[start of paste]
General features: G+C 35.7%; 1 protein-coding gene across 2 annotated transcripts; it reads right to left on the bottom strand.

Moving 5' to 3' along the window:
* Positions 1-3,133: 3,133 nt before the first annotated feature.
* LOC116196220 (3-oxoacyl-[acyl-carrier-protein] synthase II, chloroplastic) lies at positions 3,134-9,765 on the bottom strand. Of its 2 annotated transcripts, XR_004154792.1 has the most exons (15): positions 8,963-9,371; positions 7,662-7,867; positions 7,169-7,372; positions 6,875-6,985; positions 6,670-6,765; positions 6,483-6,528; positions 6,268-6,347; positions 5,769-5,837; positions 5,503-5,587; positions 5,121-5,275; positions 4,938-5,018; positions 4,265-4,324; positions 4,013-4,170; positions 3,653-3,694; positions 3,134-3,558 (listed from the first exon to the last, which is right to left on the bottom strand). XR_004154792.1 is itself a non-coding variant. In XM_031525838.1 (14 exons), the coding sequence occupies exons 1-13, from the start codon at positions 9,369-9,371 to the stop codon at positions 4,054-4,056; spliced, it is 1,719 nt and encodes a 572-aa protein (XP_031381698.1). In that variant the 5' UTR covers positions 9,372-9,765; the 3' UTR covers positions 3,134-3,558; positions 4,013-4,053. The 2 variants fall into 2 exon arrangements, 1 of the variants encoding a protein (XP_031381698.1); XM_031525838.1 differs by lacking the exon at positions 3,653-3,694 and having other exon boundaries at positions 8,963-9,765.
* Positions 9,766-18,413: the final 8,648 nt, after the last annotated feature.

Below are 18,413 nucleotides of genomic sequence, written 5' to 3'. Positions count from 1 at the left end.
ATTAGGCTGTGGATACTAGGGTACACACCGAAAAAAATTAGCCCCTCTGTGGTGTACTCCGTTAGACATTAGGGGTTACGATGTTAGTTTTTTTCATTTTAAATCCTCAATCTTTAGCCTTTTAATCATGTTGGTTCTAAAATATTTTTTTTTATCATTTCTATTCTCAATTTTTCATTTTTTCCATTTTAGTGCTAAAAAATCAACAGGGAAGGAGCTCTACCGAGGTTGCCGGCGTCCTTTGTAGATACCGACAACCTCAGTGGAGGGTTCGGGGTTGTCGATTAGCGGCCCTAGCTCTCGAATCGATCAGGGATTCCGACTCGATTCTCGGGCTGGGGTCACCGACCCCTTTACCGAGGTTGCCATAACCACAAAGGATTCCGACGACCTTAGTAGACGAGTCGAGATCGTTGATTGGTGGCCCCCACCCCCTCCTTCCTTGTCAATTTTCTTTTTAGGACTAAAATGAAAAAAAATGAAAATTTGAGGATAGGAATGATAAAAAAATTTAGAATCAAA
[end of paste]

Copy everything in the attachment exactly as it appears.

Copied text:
General features: G+C 35.7%; 1 protein-coding gene across 2 annotated transcripts; it reads right to left on the bottom strand.

Moving 5' to 3' along the window:
* Positions 1-3,133: 3,133 nt before the first annotated feature.
* LOC116196220 (3-oxoacyl-[acyl-carrier-protein] synthase II, chloroplastic) lies at positions 3,134-9,765 on the bottom strand. Of its 2 annotated transcripts, XR_004154792.1 has the most exons (15): positions 8,963-9,371; positions 7,662-7,867; positions 7,169-7,372; positions 6,875-6,985; positions 6,670-6,765; positions 6,483-6,528; positions 6,268-6,347; positions 5,769-5,837; positions 5,503-5,587; positions 5,121-5,275; positions 4,938-5,018; positions 4,265-4,324; positions 4,013-4,170; positions 3,653-3,694; positions 3,134-3,558 (listed from the first exon to the last, which is right to left on the bottom strand). XR_004154792.1 is itself a non-coding variant. In XM_031525838.1 (14 exons), the coding sequence occupies exons 1-13, from the start codon at positions 9,369-9,371 to the stop codon at positions 4,054-4,056; spliced, it is 1,719 nt and encodes a 572-aa protein (XP_031381698.1). In that variant the 5' UTR covers positions 9,372-9,765; the 3' UTR covers positions 3,134-3,558; positions 4,013-4,053. The 2 variants fall into 2 exon arrangements, 1 of the variants encoding a protein (XP_031381698.1); XM_031525838.1 differs by lacking the exon at positions 3,653-3,694 and having other exon boundaries at positions 8,963-9,765.
* Positions 9,766-18,413: the final 8,648 nt, after the last annotated feature.

Below are 18,413 nucleotides of genomic sequence, written 5' to 3'. Positions count from 1 at the left end.
ATTAGGCTGTGGATACTAGGGTACACACCGAAAAAAATTAGCCCCTCTGTGGTGTACTCCGTTAGACATTAGGGGTTACGATGTTAGTTTTTTTCATTTTAAATCCTCAATCTTTAGCCTTTTAATCATGTTGGTTCTAAAATATTTTTTTTTATCATTTCTATTCTCAATTTTTCATTTTTTCCATTTTAGTGCTAAAAAATCAACAGGGAAGGAGCTCTACCGAGGTTGCCGGCGTCCTTTGTAGATACCGACAACCTCAGTGGAGGGTTCGGGGTTGTCGATTAGCGGCCCTAGCTCTCGAATCGATCAGGGATTCCGACTCGATTCTCGGGCTGGGGTCACCGACCCCTTTACCGAGGTTGCCATAACCACAAAGGATTCCGACGACCTTAGTAGACGAGTCGAGATCGTTGATTGGTGGCCCCCACCCCCTCCTTCCTTGTCAATTTTCTTTTTAGGACTAAAATGAAAAAAAATGAAAATTTGAGGATAGGAATGATAAAAAAATTTAGAATCAAA